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John Morgan joins the Democratic Talk Radio line-up as a co-host

04.19.09

John Morgan joins the Democratic Talk Radio line-up as a co-host

John is best known as the genius behind the Pennsylvania Progressive website http://thepennsylvaniaprogressive.com/.
John is very dedicated to healthcare reform. He will add a great depth of knowledge on this subject to our program.

In addition, he is a political consultant with a very deep knowledge of Pennsylvania politics.

Scranton/Wilkes-Barre/Hazleton MSA unemployment rate the highest in state at 8.6 percent

04.19.09

April 2009 Scranton/Wilkes-Barre/Hazleton edition of The Union News

MSA unemployment rate the highest in state at 8.6 percent

BY PAUL TUCKER
THEUNIONNEWSSWB@AOL.COM

REGION, April 1st- According to labor data provided by the Commonwealth of Pennsylvania, Department of Labor and Industry, the region’s seasonally adjusted unemployment rate is 8.6 percent, increasing by seven-tenths of a percentage point from the previous month. The Scranton/Wilkes-Barre/Hazleton Metropolitan Statistical Area (MSA) includes Lackawanna, Luzerne and Wyoming Counties. Twelve months ago the unemployment rate for the region was 5.4 percent. The last time the region had a unemployment rate this high was April 1994.

The MSA’s unemployment rate continues to remain higher than Pennsylvania and the nation. The unemployment rate in the state is 7.5 percent, increasing by five-tenths of a percentage point from the previous month. Pennsylvania has a seasonally adjusted civilian labor force of 6,455,000 with 483,000 not working and 6,455,000 with employment. The national unemployment rate is 8.1 percent, increasing by five-tenths of a percentage point from the previous month. There are 12,467,000 civilians in the nation without employment.

The Scranton/Wilkes-Barre/Hazleton MSA civilian labor force, workers between eighteen and sixty-five years old, increased by 200 from the previous month to 285,300 and increased by 4,600 during the previous twelve months. There are 24,500 civilians not working within the MSA, increasing by 2,000 from the previous month, and increasing by 9,200 from twelve months before.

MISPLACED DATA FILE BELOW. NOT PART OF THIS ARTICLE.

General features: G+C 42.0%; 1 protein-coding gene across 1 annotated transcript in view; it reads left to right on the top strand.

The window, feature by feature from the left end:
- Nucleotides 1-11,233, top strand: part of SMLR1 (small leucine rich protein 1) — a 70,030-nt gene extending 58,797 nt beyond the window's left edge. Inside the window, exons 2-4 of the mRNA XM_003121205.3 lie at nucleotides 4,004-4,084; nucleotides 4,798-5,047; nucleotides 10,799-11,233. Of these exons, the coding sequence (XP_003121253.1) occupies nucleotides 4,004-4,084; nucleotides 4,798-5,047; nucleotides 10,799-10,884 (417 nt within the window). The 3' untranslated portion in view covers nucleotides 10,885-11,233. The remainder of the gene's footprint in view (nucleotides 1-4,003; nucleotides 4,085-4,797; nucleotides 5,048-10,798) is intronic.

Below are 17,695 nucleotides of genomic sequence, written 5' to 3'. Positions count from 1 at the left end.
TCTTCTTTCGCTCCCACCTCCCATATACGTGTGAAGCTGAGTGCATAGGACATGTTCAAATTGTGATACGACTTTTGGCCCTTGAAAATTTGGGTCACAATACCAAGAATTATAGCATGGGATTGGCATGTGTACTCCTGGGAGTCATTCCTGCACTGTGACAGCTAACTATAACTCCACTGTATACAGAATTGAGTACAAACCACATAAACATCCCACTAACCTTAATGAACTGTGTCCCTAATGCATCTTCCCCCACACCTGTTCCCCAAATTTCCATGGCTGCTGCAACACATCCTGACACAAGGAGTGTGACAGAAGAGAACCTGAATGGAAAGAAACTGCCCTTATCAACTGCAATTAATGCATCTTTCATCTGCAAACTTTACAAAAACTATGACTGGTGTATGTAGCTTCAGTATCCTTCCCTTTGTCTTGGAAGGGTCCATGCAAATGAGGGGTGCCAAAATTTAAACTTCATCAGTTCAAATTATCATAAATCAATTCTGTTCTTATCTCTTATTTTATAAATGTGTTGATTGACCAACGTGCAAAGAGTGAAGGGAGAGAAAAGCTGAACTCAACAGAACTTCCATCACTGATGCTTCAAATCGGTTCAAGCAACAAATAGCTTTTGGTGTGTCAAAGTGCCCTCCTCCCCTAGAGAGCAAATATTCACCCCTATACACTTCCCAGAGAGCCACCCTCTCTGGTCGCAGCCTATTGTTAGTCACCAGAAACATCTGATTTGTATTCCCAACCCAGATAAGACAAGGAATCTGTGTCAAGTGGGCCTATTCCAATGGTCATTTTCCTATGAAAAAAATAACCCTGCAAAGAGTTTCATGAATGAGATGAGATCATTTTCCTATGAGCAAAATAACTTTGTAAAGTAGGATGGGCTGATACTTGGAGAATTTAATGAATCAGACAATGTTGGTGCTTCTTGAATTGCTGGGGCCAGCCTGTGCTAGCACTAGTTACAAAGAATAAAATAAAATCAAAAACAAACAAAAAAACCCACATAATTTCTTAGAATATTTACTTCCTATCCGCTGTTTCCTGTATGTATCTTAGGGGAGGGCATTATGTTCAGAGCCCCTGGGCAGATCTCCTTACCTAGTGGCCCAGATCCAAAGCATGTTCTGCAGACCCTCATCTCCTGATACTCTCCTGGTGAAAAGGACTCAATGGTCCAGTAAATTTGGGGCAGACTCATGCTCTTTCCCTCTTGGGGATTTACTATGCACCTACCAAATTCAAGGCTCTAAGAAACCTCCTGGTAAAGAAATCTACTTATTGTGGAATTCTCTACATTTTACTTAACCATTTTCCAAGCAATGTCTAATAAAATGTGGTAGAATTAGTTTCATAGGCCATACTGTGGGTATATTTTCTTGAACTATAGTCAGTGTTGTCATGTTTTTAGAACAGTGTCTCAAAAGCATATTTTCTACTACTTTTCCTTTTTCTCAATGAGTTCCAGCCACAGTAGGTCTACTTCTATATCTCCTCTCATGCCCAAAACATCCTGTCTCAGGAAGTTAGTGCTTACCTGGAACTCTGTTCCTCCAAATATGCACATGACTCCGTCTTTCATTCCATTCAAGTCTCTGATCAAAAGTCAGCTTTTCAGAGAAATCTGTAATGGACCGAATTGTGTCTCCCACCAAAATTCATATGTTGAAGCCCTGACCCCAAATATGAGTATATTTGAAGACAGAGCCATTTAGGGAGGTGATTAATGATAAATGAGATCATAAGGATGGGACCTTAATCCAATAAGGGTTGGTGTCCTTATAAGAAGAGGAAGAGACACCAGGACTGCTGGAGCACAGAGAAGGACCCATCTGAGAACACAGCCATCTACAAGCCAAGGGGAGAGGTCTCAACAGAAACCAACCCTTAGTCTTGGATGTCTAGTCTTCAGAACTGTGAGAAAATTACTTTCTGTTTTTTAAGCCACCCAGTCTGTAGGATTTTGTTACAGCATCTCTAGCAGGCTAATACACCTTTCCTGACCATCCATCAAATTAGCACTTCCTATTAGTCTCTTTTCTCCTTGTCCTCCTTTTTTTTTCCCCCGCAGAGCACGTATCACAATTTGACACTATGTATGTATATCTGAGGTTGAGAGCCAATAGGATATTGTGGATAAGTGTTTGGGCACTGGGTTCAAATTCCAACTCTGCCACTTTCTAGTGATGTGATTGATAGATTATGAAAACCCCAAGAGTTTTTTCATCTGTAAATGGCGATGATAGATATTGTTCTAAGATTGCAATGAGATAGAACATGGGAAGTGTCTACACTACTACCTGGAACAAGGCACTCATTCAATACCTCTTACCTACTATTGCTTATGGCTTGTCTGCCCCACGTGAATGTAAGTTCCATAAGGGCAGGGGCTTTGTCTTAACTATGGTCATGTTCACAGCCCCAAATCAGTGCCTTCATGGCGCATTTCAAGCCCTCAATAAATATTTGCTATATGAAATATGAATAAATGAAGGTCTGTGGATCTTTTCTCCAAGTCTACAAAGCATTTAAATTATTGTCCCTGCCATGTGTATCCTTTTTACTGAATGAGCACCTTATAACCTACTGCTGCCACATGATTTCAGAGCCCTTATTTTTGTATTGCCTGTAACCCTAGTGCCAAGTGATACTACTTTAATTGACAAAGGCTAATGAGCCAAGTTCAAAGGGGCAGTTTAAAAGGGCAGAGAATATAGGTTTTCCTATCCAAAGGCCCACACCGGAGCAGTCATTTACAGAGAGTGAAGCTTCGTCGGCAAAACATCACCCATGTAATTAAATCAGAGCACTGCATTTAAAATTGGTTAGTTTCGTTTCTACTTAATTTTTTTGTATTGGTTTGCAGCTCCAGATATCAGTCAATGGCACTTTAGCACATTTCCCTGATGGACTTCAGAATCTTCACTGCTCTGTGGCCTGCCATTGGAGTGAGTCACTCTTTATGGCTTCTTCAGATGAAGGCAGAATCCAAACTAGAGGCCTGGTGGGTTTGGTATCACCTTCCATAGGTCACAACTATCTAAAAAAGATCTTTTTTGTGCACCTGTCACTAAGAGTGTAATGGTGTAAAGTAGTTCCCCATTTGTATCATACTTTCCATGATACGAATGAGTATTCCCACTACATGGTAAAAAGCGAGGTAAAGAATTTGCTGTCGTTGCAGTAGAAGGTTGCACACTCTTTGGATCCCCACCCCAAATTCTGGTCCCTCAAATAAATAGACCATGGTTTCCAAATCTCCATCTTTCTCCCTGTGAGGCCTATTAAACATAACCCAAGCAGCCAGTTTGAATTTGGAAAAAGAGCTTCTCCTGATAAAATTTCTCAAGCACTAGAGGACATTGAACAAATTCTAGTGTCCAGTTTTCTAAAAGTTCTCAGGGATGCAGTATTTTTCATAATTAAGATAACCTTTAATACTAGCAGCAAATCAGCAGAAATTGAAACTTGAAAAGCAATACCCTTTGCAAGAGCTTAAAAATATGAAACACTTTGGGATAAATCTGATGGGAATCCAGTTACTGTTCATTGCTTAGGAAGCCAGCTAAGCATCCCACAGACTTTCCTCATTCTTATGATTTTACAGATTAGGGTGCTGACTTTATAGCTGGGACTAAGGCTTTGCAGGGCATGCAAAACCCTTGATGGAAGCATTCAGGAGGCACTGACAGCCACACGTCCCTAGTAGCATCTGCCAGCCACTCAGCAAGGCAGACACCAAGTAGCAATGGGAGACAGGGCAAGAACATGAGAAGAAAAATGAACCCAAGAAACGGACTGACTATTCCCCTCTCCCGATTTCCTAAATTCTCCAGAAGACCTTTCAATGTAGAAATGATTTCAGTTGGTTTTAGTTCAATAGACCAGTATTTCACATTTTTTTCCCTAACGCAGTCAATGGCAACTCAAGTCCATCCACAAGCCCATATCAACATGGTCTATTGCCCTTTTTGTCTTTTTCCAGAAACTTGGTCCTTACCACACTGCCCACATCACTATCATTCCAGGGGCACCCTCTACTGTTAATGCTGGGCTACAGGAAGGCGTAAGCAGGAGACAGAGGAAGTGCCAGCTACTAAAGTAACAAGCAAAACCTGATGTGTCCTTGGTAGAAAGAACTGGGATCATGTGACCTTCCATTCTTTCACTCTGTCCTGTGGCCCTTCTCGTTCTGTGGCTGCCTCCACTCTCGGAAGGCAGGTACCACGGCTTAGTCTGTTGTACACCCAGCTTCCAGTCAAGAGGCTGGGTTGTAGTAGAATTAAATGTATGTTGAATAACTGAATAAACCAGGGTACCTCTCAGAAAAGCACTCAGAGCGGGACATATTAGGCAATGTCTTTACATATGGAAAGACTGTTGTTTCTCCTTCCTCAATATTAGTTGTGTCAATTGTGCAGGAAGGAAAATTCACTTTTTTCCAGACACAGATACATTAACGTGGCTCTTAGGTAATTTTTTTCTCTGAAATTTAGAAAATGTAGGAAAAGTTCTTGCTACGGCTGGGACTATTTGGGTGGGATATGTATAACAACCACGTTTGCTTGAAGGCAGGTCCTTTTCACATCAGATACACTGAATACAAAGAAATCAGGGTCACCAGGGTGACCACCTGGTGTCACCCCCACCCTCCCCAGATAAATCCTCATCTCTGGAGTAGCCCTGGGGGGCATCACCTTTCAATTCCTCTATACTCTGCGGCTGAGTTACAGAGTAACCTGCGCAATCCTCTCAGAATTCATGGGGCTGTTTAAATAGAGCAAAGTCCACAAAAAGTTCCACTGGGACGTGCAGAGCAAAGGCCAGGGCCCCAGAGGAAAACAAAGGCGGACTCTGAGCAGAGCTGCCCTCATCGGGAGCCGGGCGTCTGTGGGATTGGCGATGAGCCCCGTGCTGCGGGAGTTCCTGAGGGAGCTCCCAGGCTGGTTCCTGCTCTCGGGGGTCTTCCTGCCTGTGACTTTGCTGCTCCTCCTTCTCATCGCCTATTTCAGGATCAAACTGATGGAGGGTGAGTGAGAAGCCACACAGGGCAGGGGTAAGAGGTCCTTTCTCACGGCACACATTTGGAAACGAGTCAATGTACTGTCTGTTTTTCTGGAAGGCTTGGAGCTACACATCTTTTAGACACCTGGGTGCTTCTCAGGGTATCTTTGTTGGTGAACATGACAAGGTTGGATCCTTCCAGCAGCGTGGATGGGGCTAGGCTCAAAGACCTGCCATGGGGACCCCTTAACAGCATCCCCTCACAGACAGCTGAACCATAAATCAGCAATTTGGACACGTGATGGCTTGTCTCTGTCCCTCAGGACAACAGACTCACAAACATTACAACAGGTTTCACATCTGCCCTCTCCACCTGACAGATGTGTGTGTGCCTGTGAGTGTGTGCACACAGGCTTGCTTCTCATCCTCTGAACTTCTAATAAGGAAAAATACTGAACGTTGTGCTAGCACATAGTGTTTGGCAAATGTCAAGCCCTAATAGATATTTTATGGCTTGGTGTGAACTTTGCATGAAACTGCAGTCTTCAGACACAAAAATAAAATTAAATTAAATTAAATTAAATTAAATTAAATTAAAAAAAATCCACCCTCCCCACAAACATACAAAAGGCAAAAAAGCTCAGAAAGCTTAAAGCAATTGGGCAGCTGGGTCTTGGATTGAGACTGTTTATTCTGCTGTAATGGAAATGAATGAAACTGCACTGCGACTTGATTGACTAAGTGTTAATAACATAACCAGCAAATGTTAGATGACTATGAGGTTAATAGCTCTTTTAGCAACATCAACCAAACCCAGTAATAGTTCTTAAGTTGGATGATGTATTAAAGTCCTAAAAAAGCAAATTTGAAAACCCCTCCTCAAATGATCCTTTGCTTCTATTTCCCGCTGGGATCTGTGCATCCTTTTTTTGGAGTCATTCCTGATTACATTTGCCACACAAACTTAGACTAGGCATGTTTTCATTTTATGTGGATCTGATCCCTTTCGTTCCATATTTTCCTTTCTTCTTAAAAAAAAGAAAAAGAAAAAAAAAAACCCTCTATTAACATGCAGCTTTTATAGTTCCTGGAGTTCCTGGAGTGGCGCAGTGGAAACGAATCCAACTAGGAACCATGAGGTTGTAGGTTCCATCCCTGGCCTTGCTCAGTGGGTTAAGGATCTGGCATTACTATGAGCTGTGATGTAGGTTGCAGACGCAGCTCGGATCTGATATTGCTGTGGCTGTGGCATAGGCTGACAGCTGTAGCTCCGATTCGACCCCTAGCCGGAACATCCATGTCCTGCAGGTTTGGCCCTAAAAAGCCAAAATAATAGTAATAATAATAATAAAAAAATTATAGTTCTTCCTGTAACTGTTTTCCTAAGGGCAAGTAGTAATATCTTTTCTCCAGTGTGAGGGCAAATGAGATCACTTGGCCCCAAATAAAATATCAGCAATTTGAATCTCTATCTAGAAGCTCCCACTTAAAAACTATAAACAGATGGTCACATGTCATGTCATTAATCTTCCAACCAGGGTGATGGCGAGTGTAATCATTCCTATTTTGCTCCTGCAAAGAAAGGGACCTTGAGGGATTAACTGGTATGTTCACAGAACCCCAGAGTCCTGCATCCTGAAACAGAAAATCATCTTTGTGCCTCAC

The MSA has the fifth largest labor force in Pennsylvania. The Philadelphia MSA has the largest labor force at 3,003,200 with 231,800 not working; the Pittsburgh MSA is second at 1,226,000 with 84,800 without jobs; the Allentown/Bethlehem/Easton MSA has the third largest labor force at 424,700 with 34,400 not working; and the Harrisburg/Carlisle MSA has the fourth largest civilian labor force at 288,700 with 19,700 residents without employment.

Of the 14 MSA’s within Pennsylvania, the Scranton/Wilkes-Barre/Hazleton MSA is tied with the much smaller Williamsport MSA for the highest unemployment rate in Pennsylvania. The Johnstown MSA only has a civilian labor force of 69,100, with only the Altoona MSA at 65,000 and the Williamsport MSA at 60,100 with a smaller civilian labor force in Pennsylvania.

The State College MSA has the lowest unemployment rate in Pennsylvania at 5.5 percent. The Lebanon MSA has the second lowest unemployment rate in the state at 6.7 percent with the Lancaster MSA third at 6.8 percent.

Within the MSA, Lackawanna County has the lowest unemployment rate at 8.0 percent, increasing by five-tenths of a percentage point from the previous month and two and eight-tenths of a percentage point from twelve months before. Lackawanna County has a labor force of 108,300, decreasing by 100 from the month before and 1,400 during the past twelve months. There are 8,700 Lackawanna County residents without jobs, increasing by 700 from the previous month and increasing by 3,100 from twelve months ago.

Luzerne County has the highest unemployment rate in the MSA at 8.9 percent, increasing by seven-tenths of a percentage point from the previous month and increasing by 3 and three-tenths of a percentage points from one year ago. Luzerne County has a labor force of 162,500, increasing by 400 from the month before and increasing by 3,100 during the previous twelve months. There are 14,500, increasing by 1,200 from the previous month and increasing by 5,600 from one year ago, residents in Luzerne County not working.

Wyoming County has a unemployment rate of 8.5 percent, increasing by eight-tenths of a percentage point from the month before and increasing by 3 percentage points from one year ago. Wyoming County has a labor force of 14,600, unchanged from the month before and increasing by 200 during the past year. There are 1,200 Wyoming County residents not working, increasing by 100 from the previous month and increasing by 400 from twelve months ago.